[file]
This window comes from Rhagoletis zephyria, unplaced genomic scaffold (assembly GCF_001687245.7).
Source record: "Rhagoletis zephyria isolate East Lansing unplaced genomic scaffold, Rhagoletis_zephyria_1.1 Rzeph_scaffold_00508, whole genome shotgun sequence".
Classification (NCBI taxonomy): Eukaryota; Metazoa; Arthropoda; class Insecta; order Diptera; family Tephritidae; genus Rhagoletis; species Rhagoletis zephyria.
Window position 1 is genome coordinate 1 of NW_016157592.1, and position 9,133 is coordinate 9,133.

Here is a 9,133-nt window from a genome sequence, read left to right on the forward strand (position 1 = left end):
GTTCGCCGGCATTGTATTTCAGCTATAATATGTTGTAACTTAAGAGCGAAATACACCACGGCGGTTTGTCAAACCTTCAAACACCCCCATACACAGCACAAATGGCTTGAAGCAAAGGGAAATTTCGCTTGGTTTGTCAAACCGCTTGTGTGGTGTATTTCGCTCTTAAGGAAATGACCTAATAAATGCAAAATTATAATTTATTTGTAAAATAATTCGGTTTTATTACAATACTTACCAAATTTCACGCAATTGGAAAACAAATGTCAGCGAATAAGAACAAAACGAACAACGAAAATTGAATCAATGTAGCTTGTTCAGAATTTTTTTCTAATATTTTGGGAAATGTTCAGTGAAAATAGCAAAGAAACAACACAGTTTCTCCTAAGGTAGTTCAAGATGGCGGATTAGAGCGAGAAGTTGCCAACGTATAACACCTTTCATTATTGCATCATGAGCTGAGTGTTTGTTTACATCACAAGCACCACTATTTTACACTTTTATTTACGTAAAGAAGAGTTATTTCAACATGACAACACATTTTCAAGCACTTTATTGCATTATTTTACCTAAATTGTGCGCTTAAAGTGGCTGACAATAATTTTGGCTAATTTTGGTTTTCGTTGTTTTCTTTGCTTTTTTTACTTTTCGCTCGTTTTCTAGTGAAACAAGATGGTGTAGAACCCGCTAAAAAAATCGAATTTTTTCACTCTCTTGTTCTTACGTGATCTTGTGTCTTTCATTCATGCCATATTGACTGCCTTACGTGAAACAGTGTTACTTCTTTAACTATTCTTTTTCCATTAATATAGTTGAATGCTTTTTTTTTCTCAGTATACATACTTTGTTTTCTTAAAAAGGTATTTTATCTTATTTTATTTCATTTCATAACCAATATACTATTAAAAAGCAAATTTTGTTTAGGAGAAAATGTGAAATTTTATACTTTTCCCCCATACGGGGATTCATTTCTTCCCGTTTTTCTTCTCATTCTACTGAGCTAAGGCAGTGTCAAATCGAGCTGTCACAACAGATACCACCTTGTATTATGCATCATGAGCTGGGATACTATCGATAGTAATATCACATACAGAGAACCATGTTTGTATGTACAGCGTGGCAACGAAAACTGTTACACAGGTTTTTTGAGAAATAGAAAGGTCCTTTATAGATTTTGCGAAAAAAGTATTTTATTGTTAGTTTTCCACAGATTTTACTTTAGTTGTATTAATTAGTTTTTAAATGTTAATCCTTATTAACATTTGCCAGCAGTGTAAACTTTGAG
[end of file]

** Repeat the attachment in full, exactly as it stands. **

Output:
This window comes from Rhagoletis zephyria, unplaced genomic scaffold (assembly GCF_001687245.7).
Source record: "Rhagoletis zephyria isolate East Lansing unplaced genomic scaffold, Rhagoletis_zephyria_1.1 Rzeph_scaffold_00508, whole genome shotgun sequence".
Classification (NCBI taxonomy): Eukaryota; Metazoa; Arthropoda; class Insecta; order Diptera; family Tephritidae; genus Rhagoletis; species Rhagoletis zephyria.
Window position 1 is genome coordinate 1 of NW_016157592.1, and position 9,133 is coordinate 9,133.

Here is a 9,133-nt window from a genome sequence, read left to right on the forward strand (position 1 = left end):
GTTCGCCGGCATTGTATTTCAGCTATAATATGTTGTAACTTAAGAGCGAAATACACCACGGCGGTTTGTCAAACCTTCAAACACCCCCATACACAGCACAAATGGCTTGAAGCAAAGGGAAATTTCGCTTGGTTTGTCAAACCGCTTGTGTGGTGTATTTCGCTCTTAAGGAAATGACCTAATAAATGCAAAATTATAATTTATTTGTAAAATAATTCGGTTTTATTACAATACTTACCAAATTTCACGCAATTGGAAAACAAATGTCAGCGAATAAGAACAAAACGAACAACGAAAATTGAATCAATGTAGCTTGTTCAGAATTTTTTTCTAATATTTTGGGAAATGTTCAGTGAAAATAGCAAAGAAACAACACAGTTTCTCCTAAGGTAGTTCAAGATGGCGGATTAGAGCGAGAAGTTGCCAACGTATAACACCTTTCATTATTGCATCATGAGCTGAGTGTTTGTTTACATCACAAGCACCACTATTTTACACTTTTATTTACGTAAAGAAGAGTTATTTCAACATGACAACACATTTTCAAGCACTTTATTGCATTATTTTACCTAAATTGTGCGCTTAAAGTGGCTGACAATAATTTTGGCTAATTTTGGTTTTCGTTGTTTTCTTTGCTTTTTTTACTTTTCGCTCGTTTTCTAGTGAAACAAGATGGTGTAGAACCCGCTAAAAAAATCGAATTTTTTCACTCTCTTGTTCTTACGTGATCTTGTGTCTTTCATTCATGCCATATTGACTGCCTTACGTGAAACAGTGTTACTTCTTTAACTATTCTTTTTCCATTAATATAGTTGAATGCTTTTTTTTTCTCAGTATACATACTTTGTTTTCTTAAAAAGGTATTTTATCTTATTTTATTTCATTTCATAACCAATATACTATTAAAAAGCAAATTTTGTTTAGGAGAAAATGTGAAATTTTATACTTTTCCCCCATACGGGGATTCATTTCTTCCCGTTTTTCTTCTCATTCTACTGAGCTAAGGCAGTGTCAAATCGAGCTGTCACAACAGATACCACCTTGTATTATGCATCATGAGCTGGGATACTATCGATAGTAATATCACATACAGAGAACCATGTTTGTATGTACAGCGTGGCAACGAAAACTGTTACACAGGTTTTTTGAGAAATAGAAAGGTCCTTTATAGATTTTGCGAAAAAAGTATTTTATTGTTAGTTTTCCACAGATTTTACTTTAGTTGTATTAATTAGTTTTTAAATGTTAATCCTTATTAACATTTGCCAGCAGTGTAAACTTTGAG